PMID: 1704585Dec 1, 1990

Transcutaneous cardiac pacing: evaluation of cardiac activation

Pacing and Clinical Electrophysiology : PACE
G AltamuraM Pistolese


The effects of transcutaneous cardiac pacing (TCP) on cardiac activation were evaluated by endocavitary recording (HRA, RVA) in eight patients, in order to test the possibility to obtain a simultaneous atrial and ventricular stimulation. The transcutaneous pacemaker used was the Pace Aid 52 (pacing rate 50-160 ppm, current output 10-150 mA, pulse width 20 sec). The two skin electrodes (surface area 50 cm2) were placed on the chest in anteroposterior position. Ventricular capture was observed in all patients (threshold = 74 +/- 14 mA), simultaneous atrial capture was obtained in only four cases (threshold = 138 +/- 25 mA). In conclusion, our data show that four-chamber simultaneous stimulation by TCP is possible, but only with pacing energies much higher than those usually required to capture the ventricle. The ability of TCP to simultaneously pace the atria and ventricles, though not relevant in the emergency cardiac stimulation for symptomatic severe bradyarrhythmias, could be useful in the treatment of reentrant supraventricular tachycardias.


Jul 1, 1978·The American Journal of Cardiology·C AlicandriV Morant
Jan 1, 1986·Pacing and Clinical Electrophysiology : PACE·R NoeJ E Batchelder
May 1, 1987·Pacing and Clinical Electrophysiology : PACE·R H FalkJ A Rubinstein
Sep 1, 1987·Pacing and Clinical Electrophysiology : PACE·J C Luck, D Davis
Aug 1, 1988·Pacing and Clinical Electrophysiology : PACE·J K MadsenJ Meibom
Feb 1, 1989·Pacing and Clinical Electrophysiology : PACE·G AltamuraM Pistolese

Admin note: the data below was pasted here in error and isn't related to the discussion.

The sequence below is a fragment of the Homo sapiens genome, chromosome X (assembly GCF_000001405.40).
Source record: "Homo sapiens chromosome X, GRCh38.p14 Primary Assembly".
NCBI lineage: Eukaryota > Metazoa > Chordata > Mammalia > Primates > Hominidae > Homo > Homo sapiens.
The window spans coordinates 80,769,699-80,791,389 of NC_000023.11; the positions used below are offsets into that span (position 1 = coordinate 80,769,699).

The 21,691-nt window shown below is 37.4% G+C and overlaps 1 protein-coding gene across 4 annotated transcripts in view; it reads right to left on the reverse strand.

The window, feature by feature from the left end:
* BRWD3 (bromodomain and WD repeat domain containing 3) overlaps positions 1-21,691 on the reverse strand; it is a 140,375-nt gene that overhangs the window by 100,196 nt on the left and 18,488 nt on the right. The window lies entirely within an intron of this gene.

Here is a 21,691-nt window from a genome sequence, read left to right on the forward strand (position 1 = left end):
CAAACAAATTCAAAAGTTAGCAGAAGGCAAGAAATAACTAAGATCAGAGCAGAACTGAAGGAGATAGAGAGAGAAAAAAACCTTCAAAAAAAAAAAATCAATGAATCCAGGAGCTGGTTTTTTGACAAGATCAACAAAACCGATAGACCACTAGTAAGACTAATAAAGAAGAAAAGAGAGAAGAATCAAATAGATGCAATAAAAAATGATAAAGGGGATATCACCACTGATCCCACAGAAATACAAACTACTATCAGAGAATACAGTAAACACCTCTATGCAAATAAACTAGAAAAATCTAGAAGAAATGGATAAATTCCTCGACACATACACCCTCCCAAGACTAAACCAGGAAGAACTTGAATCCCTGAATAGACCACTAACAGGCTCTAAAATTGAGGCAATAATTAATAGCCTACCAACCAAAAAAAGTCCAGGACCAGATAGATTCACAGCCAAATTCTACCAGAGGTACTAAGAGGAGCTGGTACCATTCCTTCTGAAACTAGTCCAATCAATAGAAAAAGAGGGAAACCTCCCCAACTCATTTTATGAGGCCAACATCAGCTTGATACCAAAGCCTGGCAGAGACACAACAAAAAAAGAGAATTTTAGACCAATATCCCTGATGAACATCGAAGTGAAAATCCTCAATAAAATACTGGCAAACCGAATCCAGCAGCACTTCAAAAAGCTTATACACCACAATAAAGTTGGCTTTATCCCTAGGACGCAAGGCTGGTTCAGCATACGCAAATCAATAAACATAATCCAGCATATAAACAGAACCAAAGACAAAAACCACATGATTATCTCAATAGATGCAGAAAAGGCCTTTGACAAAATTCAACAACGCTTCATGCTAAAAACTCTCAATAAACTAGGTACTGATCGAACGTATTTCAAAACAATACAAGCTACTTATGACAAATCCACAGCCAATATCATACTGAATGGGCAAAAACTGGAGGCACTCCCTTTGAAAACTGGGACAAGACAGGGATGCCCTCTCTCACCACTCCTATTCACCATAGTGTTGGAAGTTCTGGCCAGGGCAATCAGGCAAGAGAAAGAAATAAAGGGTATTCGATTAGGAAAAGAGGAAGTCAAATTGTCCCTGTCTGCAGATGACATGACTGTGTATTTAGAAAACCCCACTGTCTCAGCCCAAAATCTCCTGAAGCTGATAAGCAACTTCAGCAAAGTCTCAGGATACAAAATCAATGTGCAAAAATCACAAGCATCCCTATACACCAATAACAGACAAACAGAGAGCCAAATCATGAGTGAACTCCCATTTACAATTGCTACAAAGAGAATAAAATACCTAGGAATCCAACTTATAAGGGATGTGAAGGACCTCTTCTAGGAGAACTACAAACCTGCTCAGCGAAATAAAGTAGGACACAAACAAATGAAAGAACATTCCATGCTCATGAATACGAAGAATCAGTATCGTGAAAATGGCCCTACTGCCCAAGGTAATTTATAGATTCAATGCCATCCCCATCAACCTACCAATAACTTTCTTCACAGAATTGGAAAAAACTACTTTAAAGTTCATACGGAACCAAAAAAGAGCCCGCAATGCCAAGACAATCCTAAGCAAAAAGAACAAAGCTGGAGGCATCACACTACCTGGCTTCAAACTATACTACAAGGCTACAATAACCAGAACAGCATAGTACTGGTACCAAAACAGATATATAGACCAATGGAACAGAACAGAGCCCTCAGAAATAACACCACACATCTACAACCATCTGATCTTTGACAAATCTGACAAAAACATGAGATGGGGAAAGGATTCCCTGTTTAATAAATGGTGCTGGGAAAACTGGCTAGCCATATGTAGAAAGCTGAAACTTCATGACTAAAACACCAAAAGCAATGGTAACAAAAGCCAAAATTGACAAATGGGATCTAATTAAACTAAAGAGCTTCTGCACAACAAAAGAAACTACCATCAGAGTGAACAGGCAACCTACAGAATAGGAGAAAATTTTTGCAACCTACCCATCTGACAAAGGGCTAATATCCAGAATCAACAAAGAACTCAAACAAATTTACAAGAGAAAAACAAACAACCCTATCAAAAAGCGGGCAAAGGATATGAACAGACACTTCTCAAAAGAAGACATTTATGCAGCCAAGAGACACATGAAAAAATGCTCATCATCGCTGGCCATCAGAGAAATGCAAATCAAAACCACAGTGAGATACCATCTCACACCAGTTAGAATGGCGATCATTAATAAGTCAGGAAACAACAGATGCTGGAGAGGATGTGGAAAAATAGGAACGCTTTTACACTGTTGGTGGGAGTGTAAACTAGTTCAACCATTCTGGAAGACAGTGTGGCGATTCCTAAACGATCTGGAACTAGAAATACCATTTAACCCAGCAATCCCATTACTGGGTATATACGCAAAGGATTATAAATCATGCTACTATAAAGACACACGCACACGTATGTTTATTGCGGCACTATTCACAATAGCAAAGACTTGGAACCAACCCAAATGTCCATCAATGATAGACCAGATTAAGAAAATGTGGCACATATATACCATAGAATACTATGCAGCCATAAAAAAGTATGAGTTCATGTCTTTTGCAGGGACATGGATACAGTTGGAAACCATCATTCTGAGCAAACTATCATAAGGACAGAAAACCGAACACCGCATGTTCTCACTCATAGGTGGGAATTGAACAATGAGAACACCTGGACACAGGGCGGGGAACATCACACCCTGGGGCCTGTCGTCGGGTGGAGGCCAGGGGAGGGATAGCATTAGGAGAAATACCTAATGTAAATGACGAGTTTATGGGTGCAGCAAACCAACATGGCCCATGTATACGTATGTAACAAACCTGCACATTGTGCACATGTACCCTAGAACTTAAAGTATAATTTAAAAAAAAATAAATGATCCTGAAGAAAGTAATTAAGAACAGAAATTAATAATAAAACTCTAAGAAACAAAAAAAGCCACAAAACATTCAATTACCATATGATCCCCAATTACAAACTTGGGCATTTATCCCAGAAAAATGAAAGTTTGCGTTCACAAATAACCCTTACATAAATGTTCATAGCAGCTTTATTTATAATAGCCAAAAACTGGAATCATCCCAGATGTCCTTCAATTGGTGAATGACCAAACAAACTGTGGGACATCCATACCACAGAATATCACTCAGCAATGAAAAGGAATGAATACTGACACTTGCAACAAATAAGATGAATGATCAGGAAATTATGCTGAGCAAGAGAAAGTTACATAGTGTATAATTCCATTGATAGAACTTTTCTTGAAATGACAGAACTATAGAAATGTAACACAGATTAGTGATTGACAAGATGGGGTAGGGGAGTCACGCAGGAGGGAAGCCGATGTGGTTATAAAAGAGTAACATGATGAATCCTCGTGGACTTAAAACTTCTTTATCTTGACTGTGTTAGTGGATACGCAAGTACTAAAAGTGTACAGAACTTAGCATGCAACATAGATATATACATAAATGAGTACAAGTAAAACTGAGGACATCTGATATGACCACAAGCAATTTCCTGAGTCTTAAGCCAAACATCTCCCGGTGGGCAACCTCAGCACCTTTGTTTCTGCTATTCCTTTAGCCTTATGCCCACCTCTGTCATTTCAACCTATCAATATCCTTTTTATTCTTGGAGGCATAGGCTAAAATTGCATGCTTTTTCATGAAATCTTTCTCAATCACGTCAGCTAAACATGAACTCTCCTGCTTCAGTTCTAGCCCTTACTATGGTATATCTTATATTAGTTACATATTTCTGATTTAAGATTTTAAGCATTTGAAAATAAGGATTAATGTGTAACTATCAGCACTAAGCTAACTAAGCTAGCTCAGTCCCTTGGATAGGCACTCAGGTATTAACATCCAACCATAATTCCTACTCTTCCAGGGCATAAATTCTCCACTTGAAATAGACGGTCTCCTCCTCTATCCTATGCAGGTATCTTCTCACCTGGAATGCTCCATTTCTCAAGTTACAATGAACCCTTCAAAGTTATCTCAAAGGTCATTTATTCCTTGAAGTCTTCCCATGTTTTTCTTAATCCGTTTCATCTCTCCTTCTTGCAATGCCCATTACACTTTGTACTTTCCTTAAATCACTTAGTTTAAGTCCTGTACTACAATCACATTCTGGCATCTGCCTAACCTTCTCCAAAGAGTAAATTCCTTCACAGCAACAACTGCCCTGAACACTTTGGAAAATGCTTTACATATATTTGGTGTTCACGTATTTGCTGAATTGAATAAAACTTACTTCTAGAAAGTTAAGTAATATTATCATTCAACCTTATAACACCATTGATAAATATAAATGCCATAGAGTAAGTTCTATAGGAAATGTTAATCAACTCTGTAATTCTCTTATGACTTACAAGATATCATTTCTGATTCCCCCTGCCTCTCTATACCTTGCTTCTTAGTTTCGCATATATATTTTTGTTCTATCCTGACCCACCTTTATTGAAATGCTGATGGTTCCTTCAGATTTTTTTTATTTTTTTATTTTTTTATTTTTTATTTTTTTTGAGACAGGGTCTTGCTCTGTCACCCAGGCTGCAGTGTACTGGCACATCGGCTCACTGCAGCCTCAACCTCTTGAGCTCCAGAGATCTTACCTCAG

Jan 1, 1986·The American Journal of Emergency Medicine·S A SyverudP J Engel
Mar 1, 1988·The American Journal of Cardiology·J C LuckM L Markel
Mar 1, 1984·Pacing and Clinical Electrophysiology : PACE·James T NiemannJ M Criley
Nov 10, 1983·The New England Journal of Medicine·D P Zipes
May 1, 1981·Critical Care Medicine·P M ZollA H Belgard


Feb 13, 2009·Resuscitation·Robert Sebastian HokeKarl Werdan
Mar 1, 1993·The American Journal of Emergency Medicine·R B Vukmir
Aug 1, 1991·Pacing and Clinical Electrophysiology : PACE·J C Luck, M L Markel
Nov 1, 1992·Pacing and Clinical Electrophysiology : PACE·J A TriganoJ Mugica
Aug 28, 2007·The American Journal of Forensic Medicine and Pathology·Raymond E Ideker, Derek J Dosdall

Related Concepts

Cardiac Pacing, Artificial
Electric Conductivity
Electrocardiographic Recorders
Implantable Stimulation Electrodes
Myocardial Contraction
Artificial Cardiac Pacemaker
Atrial Function
Ventricular Function

Related Feeds

Atrial Fibrillation

Atrial fibrillation is a common arrhythmia that is associated with substantial morbidity and mortality, particularly due to stroke and thromboembolism. Here is the latest research.


Bradyarrhythmias are slow heart rates. Symptoms may include syncope, dizziness, fatigure, shortness of breath, and chest pains. Find the latest research on bradyarrhythmias here.

Atrial Filbrillation

Atrial fibrillation refers to the abnormal heart rhythm characterized by rapid and irregular beating of the atria. Here is the latest research.


Arrhythmias are abnormalities in heart rhythms, which can be either too fast or too slow. They can result from abnormalities of the initiation of an impulse or impulse conduction or a combination of both. Here is the latest research on arrhythmias.